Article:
8 Tips for Finding Ideal Coaching Clients


Lots of folks are coaches these days, have you noticed?  While it may be easy to become a coach, getting your calendar filled with coaching clients is a skillset often overlooked by most of the coach training programs out there.  Of course, you can always use the book Seal the Deal as your business development training, but the following 8 keys to success will be crucial as you expand your book of business.
  1. Give up your “Coaching Practice”. You’re in a business, not a practice. Medical, dental, sports/yoga, instruments = practice.  A business has a business development strategy, sometimes called a sales strategy or a strategic marketing plan.  For some of us, that plan is hinged on magic.  In other words, it’s a mystery how new business happens.  I’ve heard coaches say things like, “I just go to lunch with people and sometimes get clients that way” or “It’s all been from the seat of my pants, I’ve never had a business plan”.  These are not sales strategies.  Sales and business development can be systematic.  Once you know the process it becomes predictable, repeatable, sustainable and you can dial it up or down as your life choices require.
  2. It’s all about your mindsets.  Example:  Marketing is not Rainmaking.  There’s an over-arching concept called Business Development (or Rainmaking), which is comprised of three domains: Networking, Marketing, and Sales.  Each of these are distinct areas that we often collapse and co-mingle.  They need to be separated, understood, and applied in strategic concert to get results.
  3. Networking is not something you do outside of your work, or as an extra distasteful task, like taking out the trash or paying taxes…it is ongoing activity.  Connect with people, meet people, talk to people, get to know what matters to people, be more interested than interesting.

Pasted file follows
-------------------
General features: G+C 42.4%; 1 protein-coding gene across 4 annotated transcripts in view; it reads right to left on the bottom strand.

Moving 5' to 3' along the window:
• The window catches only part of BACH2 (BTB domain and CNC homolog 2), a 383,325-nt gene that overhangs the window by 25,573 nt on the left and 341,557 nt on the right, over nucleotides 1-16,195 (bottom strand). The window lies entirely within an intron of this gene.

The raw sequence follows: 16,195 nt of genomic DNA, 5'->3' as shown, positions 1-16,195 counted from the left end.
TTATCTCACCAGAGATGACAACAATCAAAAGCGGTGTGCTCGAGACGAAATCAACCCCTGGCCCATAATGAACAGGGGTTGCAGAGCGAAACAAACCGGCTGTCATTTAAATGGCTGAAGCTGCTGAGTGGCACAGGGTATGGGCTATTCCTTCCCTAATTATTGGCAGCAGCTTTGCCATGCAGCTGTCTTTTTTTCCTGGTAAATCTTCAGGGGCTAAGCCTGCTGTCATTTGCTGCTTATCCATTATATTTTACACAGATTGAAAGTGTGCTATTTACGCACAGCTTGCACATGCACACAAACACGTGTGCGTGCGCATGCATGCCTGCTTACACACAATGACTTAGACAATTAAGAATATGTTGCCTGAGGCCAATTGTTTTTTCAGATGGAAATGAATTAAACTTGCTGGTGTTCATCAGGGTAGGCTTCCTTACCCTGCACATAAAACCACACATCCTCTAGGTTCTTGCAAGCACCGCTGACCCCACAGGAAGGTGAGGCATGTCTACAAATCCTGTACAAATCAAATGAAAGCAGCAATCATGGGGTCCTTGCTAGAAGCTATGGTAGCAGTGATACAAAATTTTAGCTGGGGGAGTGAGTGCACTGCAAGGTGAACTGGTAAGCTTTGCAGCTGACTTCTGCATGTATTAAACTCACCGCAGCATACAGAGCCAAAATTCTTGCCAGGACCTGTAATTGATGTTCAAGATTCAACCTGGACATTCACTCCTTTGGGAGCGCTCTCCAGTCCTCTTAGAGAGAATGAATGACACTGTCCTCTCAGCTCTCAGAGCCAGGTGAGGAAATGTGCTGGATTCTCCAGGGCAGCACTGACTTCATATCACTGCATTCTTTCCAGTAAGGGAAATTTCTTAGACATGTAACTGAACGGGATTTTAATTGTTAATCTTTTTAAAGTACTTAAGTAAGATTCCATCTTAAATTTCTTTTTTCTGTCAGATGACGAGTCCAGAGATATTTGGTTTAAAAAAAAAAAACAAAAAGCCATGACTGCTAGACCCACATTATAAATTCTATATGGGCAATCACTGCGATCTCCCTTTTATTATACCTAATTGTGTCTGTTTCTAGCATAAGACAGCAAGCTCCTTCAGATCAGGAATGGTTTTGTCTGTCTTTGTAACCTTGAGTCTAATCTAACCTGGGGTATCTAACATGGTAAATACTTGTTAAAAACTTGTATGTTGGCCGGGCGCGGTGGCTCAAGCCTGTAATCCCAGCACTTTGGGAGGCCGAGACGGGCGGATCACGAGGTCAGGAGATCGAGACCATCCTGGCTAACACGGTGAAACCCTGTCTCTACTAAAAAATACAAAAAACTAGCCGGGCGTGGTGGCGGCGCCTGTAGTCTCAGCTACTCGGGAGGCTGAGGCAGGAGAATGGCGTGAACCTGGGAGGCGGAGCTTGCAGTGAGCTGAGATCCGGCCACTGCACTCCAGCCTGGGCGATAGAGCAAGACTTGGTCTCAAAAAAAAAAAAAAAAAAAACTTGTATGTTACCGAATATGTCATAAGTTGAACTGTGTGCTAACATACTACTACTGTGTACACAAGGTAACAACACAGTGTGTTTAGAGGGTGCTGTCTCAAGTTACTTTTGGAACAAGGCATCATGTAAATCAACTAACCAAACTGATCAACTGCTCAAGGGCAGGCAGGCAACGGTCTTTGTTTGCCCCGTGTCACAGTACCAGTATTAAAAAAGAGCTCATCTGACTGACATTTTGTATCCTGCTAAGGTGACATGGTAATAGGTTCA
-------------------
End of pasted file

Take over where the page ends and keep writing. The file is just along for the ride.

4. Marketing activities involve you crafting your message and materials and can be used as a crutch to keep you hidden from your prospective clients…Fear…you only get more prepared by being more prepared.
  5. Never give it away for free…it is hard for someone to start paying for something they got for free, so offer special reduced introductory rate or trial offer instead.  If you’re giving it away free, you’re only attracting those who want something for nothing.
  6. Link your attitudes and beliefs about sales to your greatest passion, value, commitment or strength –what’s meaningful to you?
  7. Give up attachment to specific outcomes.  It’s all a numbers game.  Rejection, even from the top, may not be final.  You can plan your response to rejection, prepare for it to take the emotional charge out of it.
  8. Take risks and confidently ask for specifically what you want. Lead from your commitment to service, not to dollars.  Ask for their business, ask for referrals, ask for another meeting, ask for information, etc.  Referrals are secret, all-access pass to expanding business with existing clients. Be “YES” and figure out how you’ll do it all later.  We often limit ourselves with our own overwhelm.

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